Peter Rollin’s new film Television’s Vietnam: The Impact of the Media provided the pith and marrow of the AIM conference. This film brings back events of 17 years ago; the Vietcong attacks throughout South Vietnam at Tet and the siege of Khe Sanh in 1968. It shows participants then and now in a contrast that works on viewers like a dream. For that past is half forgotten and at the same time just beneath the surface of consciousness: General Westmoreland now remembering in the uneasy comfort of civilian clothes and in battle fatigues wandering about the American Embassy in Saigon in 1968 to make sure the Vietcong had not broken into the building, as the media had reported; a soldier who had returned to Khe Sanh after a month’s leave in the United States retells his bewilderment at the contrast between the effective resistance he knew (199 Americans killed in action, 1,600 wounded; 9,000 to 14,000 Vietnamese dead) and the intimations of a defeat on the scale of Dien Bien Phu in the press and television at home. A former high Vietcong official, now in exile in the West, explains communist strategy: “Fight and Negotiate. Fight and Negotiate.” He means the alternation of violence with the raising and disappointment of the enemy’s yearning for settlement in order to break his will—a strategy not unlike the technique for “reeducation” in totalitarian concentration camps. The communists realized that Tet had brought them a military defeat in South Vietnam but had secured the political victory in the United States necessary for eventual conquest of the South. You can win on the battlefield and lose a war.

The film makes viewers concentrate on what actually happened in order to contrast it with contemporary accounts. This is real history. Over and over again you ask yourself, Why didn’t anybody say this at the time? The authors of this film do not think that now, 17 years later, it is too late to go back to see what actually happened. They understand that until we confront the facts we will not be able to see what is going on now all around us: in Angola, Namibia, South Africa, Ethiopia, Nicaragua, El Salvador, Pakistan, Afghanistan, the Phillipines—and that is not the end of the list. Only this sort of concentration on facts can overcome the polarization of ideological recrimination. Such facts could precipitate a crisis in the nontotalitarian left among those who allowed themselves to be misled in those years—but such facts could also pave the way for a future consensus. The long silence among the nontotalitarian left shows that many there are groping for a way out.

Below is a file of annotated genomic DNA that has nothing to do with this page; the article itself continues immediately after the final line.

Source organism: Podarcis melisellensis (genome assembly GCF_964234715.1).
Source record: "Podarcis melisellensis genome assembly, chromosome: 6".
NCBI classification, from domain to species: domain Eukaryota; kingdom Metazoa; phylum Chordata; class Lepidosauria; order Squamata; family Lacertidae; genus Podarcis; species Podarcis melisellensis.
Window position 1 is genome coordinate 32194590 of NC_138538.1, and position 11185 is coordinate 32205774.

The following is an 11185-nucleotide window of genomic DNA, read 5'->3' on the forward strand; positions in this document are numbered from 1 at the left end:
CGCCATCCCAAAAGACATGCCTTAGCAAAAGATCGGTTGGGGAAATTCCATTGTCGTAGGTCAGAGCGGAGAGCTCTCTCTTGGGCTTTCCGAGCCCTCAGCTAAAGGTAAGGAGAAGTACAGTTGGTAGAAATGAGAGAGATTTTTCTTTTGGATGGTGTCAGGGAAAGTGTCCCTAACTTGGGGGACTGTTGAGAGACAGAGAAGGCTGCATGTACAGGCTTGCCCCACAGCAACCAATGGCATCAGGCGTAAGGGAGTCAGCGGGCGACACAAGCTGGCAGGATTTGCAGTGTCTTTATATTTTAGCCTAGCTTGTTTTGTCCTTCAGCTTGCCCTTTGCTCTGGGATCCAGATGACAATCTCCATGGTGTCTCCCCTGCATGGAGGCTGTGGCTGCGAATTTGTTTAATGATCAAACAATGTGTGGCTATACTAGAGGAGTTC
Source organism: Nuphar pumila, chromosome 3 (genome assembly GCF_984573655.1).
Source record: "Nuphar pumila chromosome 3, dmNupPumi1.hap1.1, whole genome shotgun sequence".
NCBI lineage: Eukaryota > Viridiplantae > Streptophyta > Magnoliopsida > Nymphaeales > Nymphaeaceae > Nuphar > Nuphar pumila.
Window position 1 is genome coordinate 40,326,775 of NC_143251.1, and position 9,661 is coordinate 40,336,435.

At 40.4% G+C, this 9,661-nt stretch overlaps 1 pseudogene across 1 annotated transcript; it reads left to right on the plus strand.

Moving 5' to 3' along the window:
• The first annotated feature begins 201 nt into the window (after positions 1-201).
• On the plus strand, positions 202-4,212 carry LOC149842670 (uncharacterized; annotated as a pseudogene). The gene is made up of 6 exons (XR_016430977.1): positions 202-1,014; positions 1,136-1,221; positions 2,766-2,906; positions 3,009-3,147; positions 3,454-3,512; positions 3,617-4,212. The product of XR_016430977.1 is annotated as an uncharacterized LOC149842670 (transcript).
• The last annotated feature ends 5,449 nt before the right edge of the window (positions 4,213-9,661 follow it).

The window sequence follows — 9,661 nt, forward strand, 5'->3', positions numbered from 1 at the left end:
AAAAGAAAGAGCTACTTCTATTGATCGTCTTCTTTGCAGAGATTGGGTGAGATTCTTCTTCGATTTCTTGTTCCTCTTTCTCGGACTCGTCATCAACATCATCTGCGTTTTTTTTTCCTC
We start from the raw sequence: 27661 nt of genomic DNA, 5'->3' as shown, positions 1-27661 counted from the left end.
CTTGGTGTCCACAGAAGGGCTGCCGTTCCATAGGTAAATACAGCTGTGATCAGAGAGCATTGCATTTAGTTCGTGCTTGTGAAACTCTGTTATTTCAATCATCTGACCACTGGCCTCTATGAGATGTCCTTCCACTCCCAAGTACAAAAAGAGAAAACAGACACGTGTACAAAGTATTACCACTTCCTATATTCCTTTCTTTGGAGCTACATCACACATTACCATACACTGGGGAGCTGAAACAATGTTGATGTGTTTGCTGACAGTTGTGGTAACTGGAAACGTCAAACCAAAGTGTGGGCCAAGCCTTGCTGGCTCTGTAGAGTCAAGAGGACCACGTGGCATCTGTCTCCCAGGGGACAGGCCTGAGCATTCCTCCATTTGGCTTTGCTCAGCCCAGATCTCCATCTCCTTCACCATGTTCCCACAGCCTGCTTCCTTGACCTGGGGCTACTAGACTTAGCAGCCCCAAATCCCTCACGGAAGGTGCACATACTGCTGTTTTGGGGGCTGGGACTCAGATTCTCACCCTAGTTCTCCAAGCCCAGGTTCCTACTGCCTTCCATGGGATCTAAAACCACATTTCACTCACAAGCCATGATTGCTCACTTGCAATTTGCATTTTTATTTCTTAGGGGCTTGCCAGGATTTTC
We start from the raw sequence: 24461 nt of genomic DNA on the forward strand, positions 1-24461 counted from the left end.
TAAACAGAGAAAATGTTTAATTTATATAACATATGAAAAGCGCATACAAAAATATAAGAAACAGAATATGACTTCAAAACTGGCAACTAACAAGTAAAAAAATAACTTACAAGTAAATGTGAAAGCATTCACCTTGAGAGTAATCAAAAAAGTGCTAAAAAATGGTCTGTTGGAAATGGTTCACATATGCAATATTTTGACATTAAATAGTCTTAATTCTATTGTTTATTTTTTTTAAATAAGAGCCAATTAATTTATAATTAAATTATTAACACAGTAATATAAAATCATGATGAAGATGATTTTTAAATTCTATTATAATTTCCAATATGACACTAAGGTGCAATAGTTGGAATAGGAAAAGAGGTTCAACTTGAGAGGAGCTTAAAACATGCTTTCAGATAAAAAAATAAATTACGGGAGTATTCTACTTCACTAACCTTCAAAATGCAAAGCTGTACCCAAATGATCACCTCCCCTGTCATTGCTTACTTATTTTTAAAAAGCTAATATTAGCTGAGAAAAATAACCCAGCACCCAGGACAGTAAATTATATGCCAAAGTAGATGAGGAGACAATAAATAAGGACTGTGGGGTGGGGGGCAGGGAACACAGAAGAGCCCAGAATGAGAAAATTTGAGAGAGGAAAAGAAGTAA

Rollin’s film does depart from the known into the speculative when it depicts the media’s distorted representation of the Tet Offensive as the reason for Johnson’s decision on March 31, 1968, not to run for reelection. We cannot know the effect of media on Johnson. But we do know something much more important: Johnson never challenged the media’s interpretation of Tet. (See Peter Braestrup’s Big Story [Yale University Press, 1977].) Johnson never used his facts, the battle reports of American officers and American intelligence, to refute the media’s account. He never tried. It would have been much better to try and lose than not to try at all. In this defeat, the government’s silence is perhaps more important than the media’s distortions.

And the government’s silence only deepens: without any American lives directly at stake. President Reagan did not face the media with a word of support for Israel’s attempt to deal with the situation in Lebanon in 1982. How can any government deal with a world that has always been dangerous but is now even more dangerous because so many people who wish it safe lack a voice? And this silence persists at the same time that four out of five media stories come “from above,” from the government—as one of the participants at the conference pointed out. No wonder the media are so suspicious of governments: dependency does not make for self-respect.

The United States, as Arnaud de Borchgrave, editor of the Washington Times, pointed out in a speech at lunch, is the only free country without a two-party press—with all its major media more or less in agreement. With some newspapers critically loyal to it, the government might find its voice. Can you have a two-party government without a two-party press?